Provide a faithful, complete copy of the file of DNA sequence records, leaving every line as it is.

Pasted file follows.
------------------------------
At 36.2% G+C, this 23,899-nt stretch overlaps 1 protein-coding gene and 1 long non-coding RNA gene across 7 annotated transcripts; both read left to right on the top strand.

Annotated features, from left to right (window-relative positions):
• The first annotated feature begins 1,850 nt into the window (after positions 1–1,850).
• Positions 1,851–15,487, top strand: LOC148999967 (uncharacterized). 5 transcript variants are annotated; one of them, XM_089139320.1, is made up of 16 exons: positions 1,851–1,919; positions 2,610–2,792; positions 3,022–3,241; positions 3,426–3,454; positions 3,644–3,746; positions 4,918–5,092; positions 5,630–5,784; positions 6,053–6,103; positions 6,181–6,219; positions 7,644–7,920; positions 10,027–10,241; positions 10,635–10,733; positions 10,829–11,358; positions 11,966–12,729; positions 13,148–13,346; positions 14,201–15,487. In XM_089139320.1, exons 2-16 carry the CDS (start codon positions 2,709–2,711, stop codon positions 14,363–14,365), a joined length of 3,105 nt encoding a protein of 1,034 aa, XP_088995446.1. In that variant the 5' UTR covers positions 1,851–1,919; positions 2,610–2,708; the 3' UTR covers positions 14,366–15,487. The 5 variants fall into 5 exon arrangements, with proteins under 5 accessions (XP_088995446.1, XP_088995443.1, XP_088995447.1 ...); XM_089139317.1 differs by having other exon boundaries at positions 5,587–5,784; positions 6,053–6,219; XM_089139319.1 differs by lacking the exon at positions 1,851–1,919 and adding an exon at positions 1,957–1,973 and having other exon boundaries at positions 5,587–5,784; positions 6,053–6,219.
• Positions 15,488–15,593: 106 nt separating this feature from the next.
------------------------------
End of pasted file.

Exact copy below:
At 36.2% G+C, this 23,899-nt stretch overlaps 1 protein-coding gene and 1 long non-coding RNA gene across 7 annotated transcripts; both read left to right on the top strand.

Annotated features, from left to right (window-relative positions):
• The first annotated feature begins 1,850 nt into the window (after positions 1–1,850).
• Positions 1,851–15,487, top strand: LOC148999967 (uncharacterized). 5 transcript variants are annotated; one of them, XM_089139320.1, is made up of 16 exons: positions 1,851–1,919; positions 2,610–2,792; positions 3,022–3,241; positions 3,426–3,454; positions 3,644–3,746; positions 4,918–5,092; positions 5,630–5,784; positions 6,053–6,103; positions 6,181–6,219; positions 7,644–7,920; positions 10,027–10,241; positions 10,635–10,733; positions 10,829–11,358; positions 11,966–12,729; positions 13,148–13,346; positions 14,201–15,487. In XM_089139320.1, exons 2-16 carry the CDS (start codon positions 2,709–2,711, stop codon positions 14,363–14,365), a joined length of 3,105 nt encoding a protein of 1,034 aa, XP_088995446.1. In that variant the 5' UTR covers positions 1,851–1,919; positions 2,610–2,708; the 3' UTR covers positions 14,366–15,487. The 5 variants fall into 5 exon arrangements, with proteins under 5 accessions (XP_088995446.1, XP_088995443.1, XP_088995447.1 ...); XM_089139317.1 differs by having other exon boundaries at positions 5,587–5,784; positions 6,053–6,219; XM_089139319.1 differs by lacking the exon at positions 1,851–1,919 and adding an exon at positions 1,957–1,973 and having other exon boundaries at positions 5,587–5,784; positions 6,053–6,219.
• Positions 15,488–15,593: 106 nt separating this feature from the next.